This is the way the world ends. This is the way the world ends. This is the way the world ends; Not with a bang, but with cryptic mysteries, several cults, and a bunch of dog murders. Or, at least, that’s how HBO’s new series The Leftovers would have us believe it will go. Allow me to explain with mild spoilers for just the first episode.
The end of the world will be shadowed dramatically.
The Leftovers begins with a Rapture-like event on October 14 of some nameless roughly modern year whereby 2% of the world’s population, from babies to old women, suddenly vanish, clothing and all. Three years later, the small town of Mapleton, NY, is planning their “Heroes Day” remembrance parade to commemorate the missing and Police Chief Kevin Garvey (Justin Theroux) is concerned that a group called the Guilty Remnants, one of the many nascent cults that have sprung up since The Disappearance, will make problems at the event. Kevin’s teenage daughter Jill (Margaret Quailey) is both despondent about her shattered family and wrestling with her own teenage demons while her brother, Tom (Chris Zylka), is estranged from his family and working for a charismatic cult leader who claims to be able to heal people.
The Guilty Remnants, meanwhile, are indeed planning a silent but antagonistic protest of the parade. The GRs are notable for wearing all while, never speaking, and being required to always smoke a cigarette. I know. Weird. But, you know. Cult. Regardless, despite being led to believe that the Garvey family was shattered by the disappearance of Mrs. Garvey, we learn that she is actually very much appeared but is a key member of the GRs and actively working to recruit a new member in Meg Abbot (Liv Tyler), a woman about to be married but for some reason not terribly excited about that prospect. The four family members form our core characters and the myriad others radiate from their hub.
Just your average Chief of Police, chief-ing away.
So what we have is a thinly disguised interpersonal drama set against the backdrop of a fantasy story wherein something extremely mysterious has happened and lots of people with interweaving backstories connect. If you’re thinking that this maybe sounds a lot like something else that you’ve seen recently there’s a reason: the show is the product of Damon Lindelof, the former Executive Producer and head writer of Lost. And boy oh boy, does it ever show.
The Leftovers layers on the mysteries. What was The Disappearance? We don’t know, but we’re told that it emphatically was probably not actually the Rapture, or else how else to explain how it is that in addition to all the sinless and blameless babies that Disappeared along with them went a fair share of jerks, scumbags, moral miscreants and other general bad people. (A news program runs a humorous “In Memoriam” segment of the famous who Disappeared including Pope Benedict, Condoleezza Rice, Solomon Rushdie, Jennifer Lopez, and Gary Busey.) Why does the religious healer receive visions that tell him “the Grace Period is over”? Why does Garvey have disturbing dreams about animals embedding themselves into his car? And what’s up with the pack of dogs that supposedly went feral and now live in the woods and why is a man with a massive speech impediment trying to hunt them all down and shoot them? “You can’t just shoot our dogs,” Garvey tells the man upon seeing him go after a pack of the dogs that seem to appear out of nowhere. “They’re not our dogs,” the man mumbles cryptically. “Not anymore.”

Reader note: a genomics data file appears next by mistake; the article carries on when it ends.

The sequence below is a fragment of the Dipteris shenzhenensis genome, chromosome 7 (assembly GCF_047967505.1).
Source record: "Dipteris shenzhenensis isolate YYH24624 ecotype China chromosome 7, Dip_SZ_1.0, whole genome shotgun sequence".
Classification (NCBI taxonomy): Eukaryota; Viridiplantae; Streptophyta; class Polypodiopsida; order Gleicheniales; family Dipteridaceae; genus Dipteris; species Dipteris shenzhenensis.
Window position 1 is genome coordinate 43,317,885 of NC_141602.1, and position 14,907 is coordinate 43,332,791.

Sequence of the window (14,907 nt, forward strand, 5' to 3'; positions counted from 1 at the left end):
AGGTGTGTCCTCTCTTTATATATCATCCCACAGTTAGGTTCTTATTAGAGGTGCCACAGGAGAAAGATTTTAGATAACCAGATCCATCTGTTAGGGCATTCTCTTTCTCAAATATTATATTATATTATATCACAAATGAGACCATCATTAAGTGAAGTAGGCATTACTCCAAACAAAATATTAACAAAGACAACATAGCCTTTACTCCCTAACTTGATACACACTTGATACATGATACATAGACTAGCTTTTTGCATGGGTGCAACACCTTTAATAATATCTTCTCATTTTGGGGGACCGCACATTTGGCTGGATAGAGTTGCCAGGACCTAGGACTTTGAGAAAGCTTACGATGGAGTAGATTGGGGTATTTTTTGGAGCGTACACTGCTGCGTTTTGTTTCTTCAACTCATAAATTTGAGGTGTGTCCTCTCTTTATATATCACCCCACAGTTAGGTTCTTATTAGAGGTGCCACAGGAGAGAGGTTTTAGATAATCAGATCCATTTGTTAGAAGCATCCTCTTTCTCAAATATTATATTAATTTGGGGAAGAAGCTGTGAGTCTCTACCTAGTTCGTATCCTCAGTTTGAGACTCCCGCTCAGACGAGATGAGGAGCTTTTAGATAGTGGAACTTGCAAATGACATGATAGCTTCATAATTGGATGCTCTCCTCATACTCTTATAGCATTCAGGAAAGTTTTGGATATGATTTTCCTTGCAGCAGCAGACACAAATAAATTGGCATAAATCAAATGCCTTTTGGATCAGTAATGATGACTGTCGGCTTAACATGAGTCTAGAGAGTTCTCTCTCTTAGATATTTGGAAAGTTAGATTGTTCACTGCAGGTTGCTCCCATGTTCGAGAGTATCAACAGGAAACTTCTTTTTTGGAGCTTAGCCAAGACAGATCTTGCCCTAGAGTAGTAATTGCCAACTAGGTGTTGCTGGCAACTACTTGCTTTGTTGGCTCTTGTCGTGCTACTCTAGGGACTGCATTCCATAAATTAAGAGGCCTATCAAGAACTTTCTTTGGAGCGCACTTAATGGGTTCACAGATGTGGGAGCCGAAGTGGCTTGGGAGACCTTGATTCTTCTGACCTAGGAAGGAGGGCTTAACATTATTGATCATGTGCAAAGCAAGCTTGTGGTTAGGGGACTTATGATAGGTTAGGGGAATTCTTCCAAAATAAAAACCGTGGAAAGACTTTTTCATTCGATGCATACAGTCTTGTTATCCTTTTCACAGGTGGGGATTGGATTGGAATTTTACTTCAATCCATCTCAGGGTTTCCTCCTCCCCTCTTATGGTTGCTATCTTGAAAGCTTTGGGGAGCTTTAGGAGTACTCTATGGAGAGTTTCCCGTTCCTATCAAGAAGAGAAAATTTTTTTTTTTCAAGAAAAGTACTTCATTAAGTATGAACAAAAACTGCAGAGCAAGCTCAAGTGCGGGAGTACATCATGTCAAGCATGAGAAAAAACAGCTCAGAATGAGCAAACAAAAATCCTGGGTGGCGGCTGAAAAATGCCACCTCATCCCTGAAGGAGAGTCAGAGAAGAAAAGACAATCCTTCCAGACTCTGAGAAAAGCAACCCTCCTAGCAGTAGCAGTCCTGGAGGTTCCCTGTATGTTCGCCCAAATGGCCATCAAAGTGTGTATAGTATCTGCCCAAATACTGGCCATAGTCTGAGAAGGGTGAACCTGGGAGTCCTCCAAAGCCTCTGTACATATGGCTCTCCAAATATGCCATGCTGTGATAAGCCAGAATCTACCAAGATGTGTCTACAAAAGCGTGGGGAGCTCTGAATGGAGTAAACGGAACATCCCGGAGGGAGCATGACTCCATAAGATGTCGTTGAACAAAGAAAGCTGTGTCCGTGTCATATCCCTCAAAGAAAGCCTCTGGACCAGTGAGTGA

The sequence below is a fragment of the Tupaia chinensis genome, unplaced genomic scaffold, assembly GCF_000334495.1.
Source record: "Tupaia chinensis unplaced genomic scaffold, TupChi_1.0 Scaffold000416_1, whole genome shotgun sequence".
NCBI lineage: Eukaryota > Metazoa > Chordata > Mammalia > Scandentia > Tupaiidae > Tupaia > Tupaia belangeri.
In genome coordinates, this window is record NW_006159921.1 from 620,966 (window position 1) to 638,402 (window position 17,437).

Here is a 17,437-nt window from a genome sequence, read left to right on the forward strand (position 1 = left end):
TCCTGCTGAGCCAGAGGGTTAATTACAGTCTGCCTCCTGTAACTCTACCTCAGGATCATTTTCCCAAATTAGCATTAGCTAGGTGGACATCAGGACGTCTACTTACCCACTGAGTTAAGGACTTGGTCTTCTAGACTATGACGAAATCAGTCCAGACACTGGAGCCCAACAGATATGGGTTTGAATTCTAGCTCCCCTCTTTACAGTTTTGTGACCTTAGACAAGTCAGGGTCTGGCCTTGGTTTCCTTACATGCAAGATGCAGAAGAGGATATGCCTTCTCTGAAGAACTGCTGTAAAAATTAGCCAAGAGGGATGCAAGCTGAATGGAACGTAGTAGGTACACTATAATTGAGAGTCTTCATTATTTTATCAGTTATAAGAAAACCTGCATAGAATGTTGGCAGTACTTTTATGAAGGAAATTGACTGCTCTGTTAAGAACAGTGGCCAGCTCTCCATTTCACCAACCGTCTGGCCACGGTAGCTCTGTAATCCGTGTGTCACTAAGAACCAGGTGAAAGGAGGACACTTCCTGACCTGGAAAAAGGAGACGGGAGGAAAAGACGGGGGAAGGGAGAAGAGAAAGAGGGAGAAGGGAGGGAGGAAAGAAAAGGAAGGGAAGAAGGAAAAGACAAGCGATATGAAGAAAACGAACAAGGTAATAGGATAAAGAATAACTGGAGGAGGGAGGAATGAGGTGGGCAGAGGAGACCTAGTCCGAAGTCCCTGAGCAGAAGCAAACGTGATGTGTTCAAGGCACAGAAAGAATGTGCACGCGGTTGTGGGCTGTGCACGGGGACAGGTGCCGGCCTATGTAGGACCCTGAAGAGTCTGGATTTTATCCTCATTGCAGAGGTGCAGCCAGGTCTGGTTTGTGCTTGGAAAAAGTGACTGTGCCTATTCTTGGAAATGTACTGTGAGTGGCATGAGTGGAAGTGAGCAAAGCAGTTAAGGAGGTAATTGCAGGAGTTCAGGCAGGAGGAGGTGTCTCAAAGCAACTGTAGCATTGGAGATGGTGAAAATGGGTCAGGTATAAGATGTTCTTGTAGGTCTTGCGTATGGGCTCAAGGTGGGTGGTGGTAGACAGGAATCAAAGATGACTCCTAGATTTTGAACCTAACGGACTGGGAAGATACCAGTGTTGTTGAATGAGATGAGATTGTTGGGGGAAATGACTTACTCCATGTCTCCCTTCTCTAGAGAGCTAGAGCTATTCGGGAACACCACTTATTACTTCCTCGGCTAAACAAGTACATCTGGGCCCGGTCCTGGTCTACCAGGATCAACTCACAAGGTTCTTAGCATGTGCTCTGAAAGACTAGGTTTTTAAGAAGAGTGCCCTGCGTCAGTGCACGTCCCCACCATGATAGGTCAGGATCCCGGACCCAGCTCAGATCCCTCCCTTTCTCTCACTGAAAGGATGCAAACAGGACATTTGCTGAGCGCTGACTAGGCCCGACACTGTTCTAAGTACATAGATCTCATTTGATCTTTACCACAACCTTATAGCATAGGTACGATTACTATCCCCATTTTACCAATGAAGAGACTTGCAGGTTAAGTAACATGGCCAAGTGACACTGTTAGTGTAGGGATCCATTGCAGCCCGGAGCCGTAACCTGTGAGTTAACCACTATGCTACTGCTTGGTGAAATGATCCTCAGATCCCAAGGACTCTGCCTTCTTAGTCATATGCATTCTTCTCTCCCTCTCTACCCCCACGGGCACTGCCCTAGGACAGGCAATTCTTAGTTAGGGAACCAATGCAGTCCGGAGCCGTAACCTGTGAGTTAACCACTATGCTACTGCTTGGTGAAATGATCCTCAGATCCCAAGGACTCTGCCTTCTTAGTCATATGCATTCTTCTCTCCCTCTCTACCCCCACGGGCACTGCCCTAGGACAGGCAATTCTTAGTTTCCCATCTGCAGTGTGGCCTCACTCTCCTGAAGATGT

All of this adds up to a show with a fair amount of potential, especially given that this is HBO which is far more willing to let its shows be experimental and intense than national networks are. And the first episode does a good job establishing the world and teasing out the key questions of the series as well as making us if not care about the main characters, at least have more than a passing interest in seeing what happens to them. The big problem will always remain Damon Lindelof himself.
"We're going to have to have everything not-explained to us by Allison Janney, aren't we?"
Lindelof really, really wants to write smart, provocative shows that use fantastical and supernatural elements to tell very relatable human stories. That’s a fine goal, but the problem is that he tends to trip over his own shoes when he attempts to meet it. He wants us, the viewers, to be more interested in the characters he creates than the mystery that brings them together. That’s absolutely what should happen, but unfortunately the man has a history of succumbing to a need to add complexity upon complexity for no reason other than to make the story interesting or cool. Lost collapsed under its own bloated weight for this exact reason. To put it simply, you can make a show about a big supernatural event and then tell the audience not to care about that event. Characters and interactions will always trump plot when creating a TV show, but you can’t expect people not to want to know about the thing that was the show’s pitch to begin with.
I’m watching The Leftovers for now, mostly just to see if Lindelof and the other writers have achieved a sense of maturity about how they write fantasy and sci-fi. If they can avoid the strawman arguments that Lindelof tends to set up in his own writing by having one character argue religion and another argue science as if that were a debate that had never happened before, they’ve got the kernel of a good story here. If, on the other hand, a smoke monster shows up at any point, I’m out.